The most recent incarnation of Flash Mob: Where Dance Worlds Collide also serves as a celebration of all the talent uncovered by the plethora of talent shows that grace our screens today. Whilst I enjoyed all the acts as individual contributors there was just something that just didn’t quite fuse about Flash Mob.
As a fan of dance, there is plenty to love. The performers are enticing and energetic, however this is also a show that seems to be having an identity crisis. Is it a fast, furious dance extravaganza or more interested in portraying a narrative exploring friendship and romance? It tries to be both with the storyline shoe-horned into the first act, whilst the second is a vehicle for the performers to showcase themselves as they each individually take to the stage.
The storytelling is endearing to start with; there’s a party being planned via social media and tweets are projected onto the back of the stage. Kevin (Clifton) tells Tommy (Franzén) to hurry up because there’s a ‘hot girl giving me the eye’ who is of course his real life fiancée, Karen (Hauer). All very sweet, but the less experienced performers struggled to deal with these aspects with as much conviction. Alleviate (Renako McDonald and Nicholette Whitley of Got to Dance fame) play two lovers and take us from their first date to engagement to one of them being run over by a truck in the space of 30 minutes. As much as it’s meant to be moving, melancholy stuff, it all happens so quickly I’m left feeling a little bewildered instead of shedding a tear.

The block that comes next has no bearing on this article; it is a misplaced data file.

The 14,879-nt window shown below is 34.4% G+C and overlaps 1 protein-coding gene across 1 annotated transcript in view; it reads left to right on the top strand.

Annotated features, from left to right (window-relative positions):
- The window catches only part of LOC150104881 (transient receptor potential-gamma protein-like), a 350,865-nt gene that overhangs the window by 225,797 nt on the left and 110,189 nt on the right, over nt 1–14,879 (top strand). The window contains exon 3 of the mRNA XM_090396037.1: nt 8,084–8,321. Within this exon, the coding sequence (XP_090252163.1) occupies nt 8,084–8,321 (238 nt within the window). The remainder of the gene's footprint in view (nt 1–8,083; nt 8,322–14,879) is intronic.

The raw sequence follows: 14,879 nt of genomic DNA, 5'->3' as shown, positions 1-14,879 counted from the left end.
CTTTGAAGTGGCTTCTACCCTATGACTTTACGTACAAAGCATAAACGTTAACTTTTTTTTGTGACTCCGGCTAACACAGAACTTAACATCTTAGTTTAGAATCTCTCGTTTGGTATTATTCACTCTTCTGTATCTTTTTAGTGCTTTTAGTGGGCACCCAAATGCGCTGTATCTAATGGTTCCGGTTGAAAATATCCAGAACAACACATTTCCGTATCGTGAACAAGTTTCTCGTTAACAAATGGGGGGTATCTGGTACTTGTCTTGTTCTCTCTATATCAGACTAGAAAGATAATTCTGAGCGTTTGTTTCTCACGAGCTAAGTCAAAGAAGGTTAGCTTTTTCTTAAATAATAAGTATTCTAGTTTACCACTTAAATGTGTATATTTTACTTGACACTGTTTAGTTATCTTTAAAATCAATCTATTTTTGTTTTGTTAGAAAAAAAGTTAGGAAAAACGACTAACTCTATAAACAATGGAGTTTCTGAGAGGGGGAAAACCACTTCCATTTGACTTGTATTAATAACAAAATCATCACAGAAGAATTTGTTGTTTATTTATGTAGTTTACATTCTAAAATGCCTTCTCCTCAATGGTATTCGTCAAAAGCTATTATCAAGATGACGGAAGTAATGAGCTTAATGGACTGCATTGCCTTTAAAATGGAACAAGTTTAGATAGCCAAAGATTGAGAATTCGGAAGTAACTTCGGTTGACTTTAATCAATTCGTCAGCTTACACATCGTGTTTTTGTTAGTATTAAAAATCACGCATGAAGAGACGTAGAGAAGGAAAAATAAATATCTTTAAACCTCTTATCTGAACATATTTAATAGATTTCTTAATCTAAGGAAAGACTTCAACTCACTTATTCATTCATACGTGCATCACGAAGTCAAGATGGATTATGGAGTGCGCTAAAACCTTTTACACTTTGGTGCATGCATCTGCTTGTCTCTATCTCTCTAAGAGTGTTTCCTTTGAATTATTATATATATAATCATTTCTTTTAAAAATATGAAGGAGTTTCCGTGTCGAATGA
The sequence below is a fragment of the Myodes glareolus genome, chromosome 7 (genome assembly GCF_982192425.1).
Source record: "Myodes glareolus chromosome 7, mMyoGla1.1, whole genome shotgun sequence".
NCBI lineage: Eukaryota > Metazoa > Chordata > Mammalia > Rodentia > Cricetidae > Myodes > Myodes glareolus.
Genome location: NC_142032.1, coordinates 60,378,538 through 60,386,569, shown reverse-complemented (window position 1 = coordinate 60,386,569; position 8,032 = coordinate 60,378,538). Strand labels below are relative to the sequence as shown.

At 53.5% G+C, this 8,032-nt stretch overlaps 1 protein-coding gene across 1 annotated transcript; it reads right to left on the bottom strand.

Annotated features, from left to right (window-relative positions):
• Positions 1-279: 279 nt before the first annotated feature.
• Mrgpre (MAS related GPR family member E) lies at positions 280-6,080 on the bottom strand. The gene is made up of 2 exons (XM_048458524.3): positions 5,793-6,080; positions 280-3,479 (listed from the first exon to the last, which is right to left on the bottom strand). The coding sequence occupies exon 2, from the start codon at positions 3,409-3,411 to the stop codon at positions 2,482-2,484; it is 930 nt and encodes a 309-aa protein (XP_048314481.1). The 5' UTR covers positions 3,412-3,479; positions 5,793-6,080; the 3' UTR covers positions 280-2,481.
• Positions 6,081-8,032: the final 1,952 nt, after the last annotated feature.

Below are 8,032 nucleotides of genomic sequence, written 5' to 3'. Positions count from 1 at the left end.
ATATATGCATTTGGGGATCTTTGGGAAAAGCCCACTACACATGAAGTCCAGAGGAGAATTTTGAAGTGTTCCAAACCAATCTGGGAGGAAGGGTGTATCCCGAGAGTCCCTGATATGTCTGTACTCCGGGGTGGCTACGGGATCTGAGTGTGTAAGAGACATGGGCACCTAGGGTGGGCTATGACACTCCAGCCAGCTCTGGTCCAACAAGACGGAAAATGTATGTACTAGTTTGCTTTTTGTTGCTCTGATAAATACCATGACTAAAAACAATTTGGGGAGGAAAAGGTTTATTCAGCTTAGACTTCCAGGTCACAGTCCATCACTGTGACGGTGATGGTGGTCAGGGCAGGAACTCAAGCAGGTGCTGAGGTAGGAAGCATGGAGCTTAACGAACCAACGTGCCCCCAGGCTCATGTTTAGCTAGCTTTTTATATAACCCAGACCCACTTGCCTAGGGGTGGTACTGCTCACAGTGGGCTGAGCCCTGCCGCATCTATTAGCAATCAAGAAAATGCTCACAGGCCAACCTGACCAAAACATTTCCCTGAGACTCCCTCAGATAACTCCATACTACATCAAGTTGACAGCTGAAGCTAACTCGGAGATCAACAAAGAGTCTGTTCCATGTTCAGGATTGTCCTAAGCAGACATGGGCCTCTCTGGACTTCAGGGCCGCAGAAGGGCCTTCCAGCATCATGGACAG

Irish dancers Brosena slip under the radar in the first act but are given opportunity to shine in the second with their trademark fast feet and impressive synchronisation. Talented Tommy Franzén is a particular highlight of the show and his zany solo where he attempts to go about his morning routine via a series of convulsions and somersaults after a heavy night on the town, demonstrates perfect comic timing.
It’s Strictly’s new power couple Kevin Clifton and Karen Hauer who steal the show for me though, their whacky facial expressions and relentless energy keeps my eye drawn to them throughout. The Pasodoble they perform is passionate and powerful, whilst their speakeasy Tango is a stylish and smouldering display, but the highlight was a Rumba to Emeli Sande’s Clown, it’s relentlessly emotive and their partnership has a tangible realness.
Flash Mob certainly won’t disappoint young dance fans with its colourful costuming and cute love story but it lacked the spontaneity inherent in the title. All the talent is there, it just needs to decide whether this should be delivered via a storyline or a showcase.
First published in Dance Today magazine – July 2014